As businesses look to improve operations and grow in an everchanging world, consistent and clear communication is often neglected as other priorities overtake. A lack of clarity can be the hidden root of many issues within a business – the results of which can be commercially damaging.
From frustrated employees due to a lack of clear feedback to a customer presented with an overwhelming bill, clarity plays an important role in improving efficiency and reducing stress and conflict in a range of commercial relationships. It should be a critical commitment for business, yet can often be missed.
The legal profession has long been criticised for its use of jargon and a tendency to "sit on the fence". We recently conducted a survey amongst Scottish businesses, which revealed that over two thirds (69%) of SMEs believe they do not always get crystal clear communication from law firms on their costs, advice or language. SMEs are the backbone of our economy and provide an estimated 1.2 million jobs, so it is vital we understand how to serve their needs. And let's not forget, today's SME may well be tomorrow's major employer.
This substantial disconnect is a massive wake up call for our industry and demonstrates the significant need to improve communications across the board. The fact that so few SMEs feel that they have a clear relationship with their law firms only puts barriers in the way of business growth.
Our survey also found that medium-sized businesses (between 50-250 employees) are less confident than larger companies in getting the clarity they want from law firms. Just 31 per cent said they always get clear advice and costings compared to 52 per cent of firms with 250-500 employees compared to 44 per cent of larger companies with over 500 staff.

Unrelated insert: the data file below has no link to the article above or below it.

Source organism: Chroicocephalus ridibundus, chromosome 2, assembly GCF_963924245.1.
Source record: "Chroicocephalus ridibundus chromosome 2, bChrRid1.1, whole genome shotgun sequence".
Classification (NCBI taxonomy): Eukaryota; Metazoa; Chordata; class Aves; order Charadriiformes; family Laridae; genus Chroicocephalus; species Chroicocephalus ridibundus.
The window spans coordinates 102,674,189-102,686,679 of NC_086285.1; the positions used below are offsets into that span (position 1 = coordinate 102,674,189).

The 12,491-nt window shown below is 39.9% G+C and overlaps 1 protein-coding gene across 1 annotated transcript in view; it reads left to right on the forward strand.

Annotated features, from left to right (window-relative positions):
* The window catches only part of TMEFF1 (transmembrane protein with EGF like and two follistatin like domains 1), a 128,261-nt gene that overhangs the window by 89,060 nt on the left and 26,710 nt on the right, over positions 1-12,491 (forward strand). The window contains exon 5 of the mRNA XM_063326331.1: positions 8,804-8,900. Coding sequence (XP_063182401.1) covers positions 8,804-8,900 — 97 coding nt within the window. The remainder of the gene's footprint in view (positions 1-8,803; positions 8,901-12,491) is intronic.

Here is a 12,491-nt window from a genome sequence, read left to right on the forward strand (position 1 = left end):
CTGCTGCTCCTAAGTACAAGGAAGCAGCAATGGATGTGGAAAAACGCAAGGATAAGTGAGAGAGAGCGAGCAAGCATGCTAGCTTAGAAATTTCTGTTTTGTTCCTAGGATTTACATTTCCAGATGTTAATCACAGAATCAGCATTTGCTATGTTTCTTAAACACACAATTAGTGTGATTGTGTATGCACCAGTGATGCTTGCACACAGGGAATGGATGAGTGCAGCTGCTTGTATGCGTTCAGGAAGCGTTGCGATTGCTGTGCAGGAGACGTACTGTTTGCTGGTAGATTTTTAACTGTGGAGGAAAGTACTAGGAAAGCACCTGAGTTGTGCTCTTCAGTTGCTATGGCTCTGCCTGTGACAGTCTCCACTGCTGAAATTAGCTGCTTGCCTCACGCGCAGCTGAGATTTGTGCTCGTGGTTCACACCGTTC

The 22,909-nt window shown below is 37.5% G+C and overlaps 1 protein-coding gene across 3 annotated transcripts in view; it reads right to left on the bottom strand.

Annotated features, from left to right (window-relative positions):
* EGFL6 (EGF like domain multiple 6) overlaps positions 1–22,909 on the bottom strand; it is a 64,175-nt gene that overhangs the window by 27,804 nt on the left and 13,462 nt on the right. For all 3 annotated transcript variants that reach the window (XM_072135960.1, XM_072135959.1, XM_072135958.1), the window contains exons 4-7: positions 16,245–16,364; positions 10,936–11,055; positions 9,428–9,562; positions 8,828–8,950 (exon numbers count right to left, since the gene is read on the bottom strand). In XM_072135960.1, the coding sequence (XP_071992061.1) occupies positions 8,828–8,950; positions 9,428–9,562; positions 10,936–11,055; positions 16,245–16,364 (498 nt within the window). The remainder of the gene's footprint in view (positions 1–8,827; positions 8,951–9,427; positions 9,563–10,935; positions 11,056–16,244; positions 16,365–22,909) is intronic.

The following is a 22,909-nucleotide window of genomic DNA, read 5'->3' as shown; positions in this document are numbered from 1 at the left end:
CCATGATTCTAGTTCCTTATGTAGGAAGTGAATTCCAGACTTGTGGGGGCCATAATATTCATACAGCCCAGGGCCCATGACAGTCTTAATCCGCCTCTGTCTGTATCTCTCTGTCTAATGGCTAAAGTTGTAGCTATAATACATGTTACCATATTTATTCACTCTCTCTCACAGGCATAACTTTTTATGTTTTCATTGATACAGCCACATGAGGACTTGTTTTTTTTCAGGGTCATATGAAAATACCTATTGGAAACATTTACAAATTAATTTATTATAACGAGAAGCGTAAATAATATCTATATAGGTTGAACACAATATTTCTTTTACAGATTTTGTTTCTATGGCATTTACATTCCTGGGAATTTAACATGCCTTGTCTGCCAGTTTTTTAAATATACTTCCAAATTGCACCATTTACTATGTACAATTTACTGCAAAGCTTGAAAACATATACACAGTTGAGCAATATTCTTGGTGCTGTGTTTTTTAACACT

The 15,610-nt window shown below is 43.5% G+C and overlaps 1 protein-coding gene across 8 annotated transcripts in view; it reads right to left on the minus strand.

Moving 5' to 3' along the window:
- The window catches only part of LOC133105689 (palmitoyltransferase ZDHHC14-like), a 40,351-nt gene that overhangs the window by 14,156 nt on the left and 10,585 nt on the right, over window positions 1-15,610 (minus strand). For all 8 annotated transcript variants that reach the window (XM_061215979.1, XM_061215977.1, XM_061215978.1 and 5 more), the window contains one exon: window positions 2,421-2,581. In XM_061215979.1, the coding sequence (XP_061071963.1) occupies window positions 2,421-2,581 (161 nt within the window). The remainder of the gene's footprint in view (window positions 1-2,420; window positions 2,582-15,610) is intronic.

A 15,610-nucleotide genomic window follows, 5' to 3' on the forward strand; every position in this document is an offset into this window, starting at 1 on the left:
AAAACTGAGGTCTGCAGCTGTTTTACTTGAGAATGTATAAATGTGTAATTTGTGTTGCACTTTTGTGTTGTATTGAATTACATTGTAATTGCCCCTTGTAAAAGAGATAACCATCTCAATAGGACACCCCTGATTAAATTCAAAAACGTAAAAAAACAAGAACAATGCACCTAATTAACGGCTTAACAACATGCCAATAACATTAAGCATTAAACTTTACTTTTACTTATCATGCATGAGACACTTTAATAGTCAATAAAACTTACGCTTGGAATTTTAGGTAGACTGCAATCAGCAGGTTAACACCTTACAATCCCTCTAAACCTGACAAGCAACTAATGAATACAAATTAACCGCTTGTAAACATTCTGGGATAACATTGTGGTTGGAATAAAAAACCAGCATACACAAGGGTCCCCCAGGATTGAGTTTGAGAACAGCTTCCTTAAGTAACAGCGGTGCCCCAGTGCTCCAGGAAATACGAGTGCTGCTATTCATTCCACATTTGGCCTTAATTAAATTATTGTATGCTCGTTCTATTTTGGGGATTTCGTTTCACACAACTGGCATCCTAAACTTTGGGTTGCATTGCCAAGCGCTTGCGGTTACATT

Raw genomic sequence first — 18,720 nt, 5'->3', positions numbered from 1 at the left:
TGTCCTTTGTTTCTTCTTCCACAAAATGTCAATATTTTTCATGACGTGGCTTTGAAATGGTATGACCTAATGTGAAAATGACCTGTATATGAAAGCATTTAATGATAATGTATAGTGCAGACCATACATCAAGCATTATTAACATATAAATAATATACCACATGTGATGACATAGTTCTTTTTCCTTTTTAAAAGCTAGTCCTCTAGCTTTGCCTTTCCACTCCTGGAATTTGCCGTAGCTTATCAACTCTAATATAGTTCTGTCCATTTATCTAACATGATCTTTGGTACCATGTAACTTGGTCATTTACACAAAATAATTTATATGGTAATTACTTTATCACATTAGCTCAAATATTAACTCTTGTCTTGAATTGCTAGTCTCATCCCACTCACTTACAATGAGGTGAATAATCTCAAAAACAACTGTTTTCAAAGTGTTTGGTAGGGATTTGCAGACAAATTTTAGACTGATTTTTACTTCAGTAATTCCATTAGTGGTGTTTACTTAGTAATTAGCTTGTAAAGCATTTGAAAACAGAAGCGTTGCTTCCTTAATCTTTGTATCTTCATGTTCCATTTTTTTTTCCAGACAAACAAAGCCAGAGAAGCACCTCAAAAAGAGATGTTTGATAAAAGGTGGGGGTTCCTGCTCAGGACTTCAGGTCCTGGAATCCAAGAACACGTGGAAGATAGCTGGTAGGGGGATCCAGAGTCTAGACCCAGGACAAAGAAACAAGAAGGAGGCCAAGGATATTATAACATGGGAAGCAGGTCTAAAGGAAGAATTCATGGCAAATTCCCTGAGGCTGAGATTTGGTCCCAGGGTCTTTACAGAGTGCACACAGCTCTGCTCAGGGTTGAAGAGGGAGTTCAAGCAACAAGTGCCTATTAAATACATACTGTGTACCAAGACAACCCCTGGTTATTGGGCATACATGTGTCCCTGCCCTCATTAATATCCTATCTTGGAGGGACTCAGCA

Of course, this requires effort. Clarity can be hard to achieve and takes a great deal of commitment to implement. Last week we launched a new campaign to raise awareness of the lack of clarity in our industry, designed to ignite a reappraisal amongst the business and legal community.
By improving communications and increasing transparency and trust, we have the opportunity to vastly improve the clarity our profession provides to businesses. Independent Scottish firms can create a point of difference by improving trust and connection to the businesses which sit at the heart of the Scottish economy.
Consider the legal profession and the lack of clarity felt by SMEs as a microcosm of business in Scotland. If clarity is lacking in one commercial relationship, between a business and its law firm, in what other ways are Scottish businesses suffering from a lack of clarity? In what ways can we prioritise clarity across all professional relationships – from employer and employee to supplier/customer relationships?
Businesses likes certainty. However, we're unlikely to have, at any point soon, the certainty we'd like. We need only try to look past the 31st of October to understand how much uncertainty businesses of many shapes and sizes are facing. However, this makes it even more important than ever that businesses are able to be as clear as possible on what will help them navigate these unchartered waters.
This article originally featured in The Herald on the 3rd September.